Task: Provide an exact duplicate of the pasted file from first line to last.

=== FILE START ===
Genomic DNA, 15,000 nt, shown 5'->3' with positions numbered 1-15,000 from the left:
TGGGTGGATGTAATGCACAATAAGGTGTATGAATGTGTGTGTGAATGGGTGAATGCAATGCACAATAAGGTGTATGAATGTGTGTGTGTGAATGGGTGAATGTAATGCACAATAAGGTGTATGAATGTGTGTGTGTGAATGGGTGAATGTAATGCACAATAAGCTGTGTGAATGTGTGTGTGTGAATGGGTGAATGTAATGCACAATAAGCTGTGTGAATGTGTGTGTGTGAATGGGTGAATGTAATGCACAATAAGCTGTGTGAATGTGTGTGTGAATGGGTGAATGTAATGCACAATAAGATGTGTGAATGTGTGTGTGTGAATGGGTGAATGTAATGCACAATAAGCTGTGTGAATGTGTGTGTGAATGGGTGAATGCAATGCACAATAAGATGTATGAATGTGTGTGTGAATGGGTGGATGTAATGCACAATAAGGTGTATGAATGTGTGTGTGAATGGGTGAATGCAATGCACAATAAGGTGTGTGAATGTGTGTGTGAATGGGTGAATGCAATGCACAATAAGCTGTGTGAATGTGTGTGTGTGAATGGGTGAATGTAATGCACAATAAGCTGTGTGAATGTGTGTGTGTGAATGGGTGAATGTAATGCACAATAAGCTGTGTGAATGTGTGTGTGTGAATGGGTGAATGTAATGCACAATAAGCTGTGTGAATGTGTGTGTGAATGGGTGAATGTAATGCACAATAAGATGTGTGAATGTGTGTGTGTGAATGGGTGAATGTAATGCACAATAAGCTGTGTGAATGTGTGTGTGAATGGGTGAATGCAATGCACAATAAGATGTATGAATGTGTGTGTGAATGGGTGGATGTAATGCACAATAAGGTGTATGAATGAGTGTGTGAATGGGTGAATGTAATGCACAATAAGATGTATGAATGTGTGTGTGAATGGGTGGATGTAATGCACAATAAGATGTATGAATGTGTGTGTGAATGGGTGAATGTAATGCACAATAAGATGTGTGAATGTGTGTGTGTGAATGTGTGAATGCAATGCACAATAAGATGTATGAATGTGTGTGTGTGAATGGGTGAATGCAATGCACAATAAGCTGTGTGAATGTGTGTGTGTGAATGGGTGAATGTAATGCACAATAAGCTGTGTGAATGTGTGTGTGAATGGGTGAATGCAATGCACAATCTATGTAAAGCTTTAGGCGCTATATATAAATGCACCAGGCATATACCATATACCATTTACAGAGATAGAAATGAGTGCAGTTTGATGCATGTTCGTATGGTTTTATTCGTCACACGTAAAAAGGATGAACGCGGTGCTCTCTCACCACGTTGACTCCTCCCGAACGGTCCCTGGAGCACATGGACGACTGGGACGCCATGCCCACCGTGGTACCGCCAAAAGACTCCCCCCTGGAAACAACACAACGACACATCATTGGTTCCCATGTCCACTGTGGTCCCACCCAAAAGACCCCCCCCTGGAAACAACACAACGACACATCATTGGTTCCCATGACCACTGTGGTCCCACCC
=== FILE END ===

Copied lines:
Genomic DNA, 15,000 nt, shown 5'->3' with positions numbered 1-15,000 from the left:
TGGGTGGATGTAATGCACAATAAGGTGTATGAATGTGTGTGTGAATGGGTGAATGCAATGCACAATAAGGTGTATGAATGTGTGTGTGTGAATGGGTGAATGTAATGCACAATAAGGTGTATGAATGTGTGTGTGTGAATGGGTGAATGTAATGCACAATAAGCTGTGTGAATGTGTGTGTGTGAATGGGTGAATGTAATGCACAATAAGCTGTGTGAATGTGTGTGTGTGAATGGGTGAATGTAATGCACAATAAGCTGTGTGAATGTGTGTGTGAATGGGTGAATGTAATGCACAATAAGATGTGTGAATGTGTGTGTGTGAATGGGTGAATGTAATGCACAATAAGCTGTGTGAATGTGTGTGTGAATGGGTGAATGCAATGCACAATAAGATGTATGAATGTGTGTGTGAATGGGTGGATGTAATGCACAATAAGGTGTATGAATGTGTGTGTGAATGGGTGAATGCAATGCACAATAAGGTGTGTGAATGTGTGTGTGAATGGGTGAATGCAATGCACAATAAGCTGTGTGAATGTGTGTGTGTGAATGGGTGAATGTAATGCACAATAAGCTGTGTGAATGTGTGTGTGTGAATGGGTGAATGTAATGCACAATAAGCTGTGTGAATGTGTGTGTGTGAATGGGTGAATGTAATGCACAATAAGCTGTGTGAATGTGTGTGTGAATGGGTGAATGTAATGCACAATAAGATGTGTGAATGTGTGTGTGTGAATGGGTGAATGTAATGCACAATAAGCTGTGTGAATGTGTGTGTGAATGGGTGAATGCAATGCACAATAAGATGTATGAATGTGTGTGTGAATGGGTGGATGTAATGCACAATAAGGTGTATGAATGAGTGTGTGAATGGGTGAATGTAATGCACAATAAGATGTATGAATGTGTGTGTGAATGGGTGGATGTAATGCACAATAAGATGTATGAATGTGTGTGTGAATGGGTGAATGTAATGCACAATAAGATGTGTGAATGTGTGTGTGTGAATGTGTGAATGCAATGCACAATAAGATGTATGAATGTGTGTGTGTGAATGGGTGAATGCAATGCACAATAAGCTGTGTGAATGTGTGTGTGTGAATGGGTGAATGTAATGCACAATAAGCTGTGTGAATGTGTGTGTGAATGGGTGAATGCAATGCACAATCTATGTAAAGCTTTAGGCGCTATATATAAATGCACCAGGCATATACCATATACCATTTACAGAGATAGAAATGAGTGCAGTTTGATGCATGTTCGTATGGTTTTATTCGTCACACGTAAAAAGGATGAACGCGGTGCTCTCTCACCACGTTGACTCCTCCCGAACGGTCCCTGGAGCACATGGACGACTGGGACGCCATGCCCACCGTGGTACCGCCAAAAGACTCCCCCCTGGAAACAACACAACGACACATCATTGGTTCCCATGTCCACTGTGGTCCCACCCAAAAGACCCCCCCCTGGAAACAACACAACGACACATCATTGGTTCCCATGACCACTGTGGTCCCACCC